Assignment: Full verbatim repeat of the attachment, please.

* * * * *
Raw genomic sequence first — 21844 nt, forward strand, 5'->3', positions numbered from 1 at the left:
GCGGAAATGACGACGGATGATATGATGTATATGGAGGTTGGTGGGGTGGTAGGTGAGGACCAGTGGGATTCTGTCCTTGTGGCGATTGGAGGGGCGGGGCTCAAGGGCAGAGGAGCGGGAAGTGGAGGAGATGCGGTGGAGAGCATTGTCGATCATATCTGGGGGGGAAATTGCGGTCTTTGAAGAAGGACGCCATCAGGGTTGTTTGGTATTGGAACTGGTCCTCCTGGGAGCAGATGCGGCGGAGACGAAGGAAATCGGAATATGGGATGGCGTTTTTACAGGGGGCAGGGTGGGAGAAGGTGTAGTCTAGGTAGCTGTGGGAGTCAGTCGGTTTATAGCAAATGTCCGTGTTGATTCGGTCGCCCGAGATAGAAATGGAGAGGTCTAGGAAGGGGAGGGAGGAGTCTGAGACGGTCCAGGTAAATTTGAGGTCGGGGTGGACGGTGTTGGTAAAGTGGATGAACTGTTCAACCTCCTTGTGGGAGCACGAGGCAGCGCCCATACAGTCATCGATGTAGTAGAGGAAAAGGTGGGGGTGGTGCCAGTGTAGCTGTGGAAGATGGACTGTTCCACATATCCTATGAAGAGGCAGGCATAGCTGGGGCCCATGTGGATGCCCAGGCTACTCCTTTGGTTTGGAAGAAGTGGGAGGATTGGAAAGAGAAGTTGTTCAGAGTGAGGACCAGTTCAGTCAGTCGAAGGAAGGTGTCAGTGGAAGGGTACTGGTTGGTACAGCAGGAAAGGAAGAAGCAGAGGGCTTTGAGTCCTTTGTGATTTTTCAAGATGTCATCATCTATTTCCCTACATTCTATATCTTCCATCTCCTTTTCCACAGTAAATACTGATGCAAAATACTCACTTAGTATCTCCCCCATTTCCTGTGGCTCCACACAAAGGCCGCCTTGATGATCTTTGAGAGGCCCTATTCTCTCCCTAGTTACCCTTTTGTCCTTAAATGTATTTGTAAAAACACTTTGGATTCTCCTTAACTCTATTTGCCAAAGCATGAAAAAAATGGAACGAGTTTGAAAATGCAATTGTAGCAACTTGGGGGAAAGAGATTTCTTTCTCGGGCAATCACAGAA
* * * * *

Raw genomic sequence first — 21844 nt, forward strand, 5'->3', positions numbered from 1 at the left:
GCGGAAATGACGACGGATGATATGATGTATATGGAGGTTGGTGGGGTGGTAGGTGAGGACCAGTGGGATTCTGTCCTTGTGGCGATTGGAGGGGCGGGGCTCAAGGGCAGAGGAGCGGGAAGTGGAGGAGATGCGGTGGAGAGCATTGTCGATCATATCTGGGGGGGAAATTGCGGTCTTTGAAGAAGGACGCCATCAGGGTTGTTTGGTATTGGAACTGGTCCTCCTGGGAGCAGATGCGGCGGAGACGAAGGAAATCGGAATATGGGATGGCGTTTTTACAGGGGGCAGGGTGGGAGAAGGTGTAGTCTAGGTAGCTGTGGGAGTCAGTCGGTTTATAGCAAATGTCCGTGTTGATTCGGTCGCCCGAGATAGAAATGGAGAGGTCTAGGAAGGGGAGGGAGGAGTCTGAGACGGTCCAGGTAAATTTGAGGTCGGGGTGGACGGTGTTGGTAAAGTGGATGAACTGTTCAACCTCCTTGTGGGAGCACGAGGCAGCGCCCATACAGTCATCGATGTAGTAGAGGAAAAGGTGGGGGTGGTGCCAGTGTAGCTGTGGAAGATGGACTGTTCCACATATCCTATGAAGAGGCAGGCATAGCTGGGGCCCATGTGGATGCCCAGGCTACTCCTTTGGTTTGGAAGAAGTGGGAGGATTGGAAAGAGAAGTTGTTCAGAGTGAGGACCAGTTCAGTCAGTCGAAGGAAGGTGTCAGTGGAAGGGTACTGGTTGGTACAGCAGGAAAGGAAGAAGCAGAGGGCTTTGAGTCCTTTGTGATTTTTCAAGATGTCATCATCTATTTCCCTACATTCTATATCTTCCATCTCCTTTTCCACAGTAAATACTGATGCAAAATACTCACTTAGTATCTCCCCCATTTCCTGTGGCTCCACACAAAGGCCGCCTTGATGATCTTTGAGAGGCCCTATTCTCTCCCTAGTTACCCTTTTGTCCTTAAATGTATTTGTAAAAACACTTTGGATTCTCCTTAACTCTATTTGCCAAAGCATGAAAAAAATGGAACGAGTTTGAAAATGCAATTGTAGCAACTTGGGGGAAAGAGATTTCTTTCTCGGGCAATCACAGAA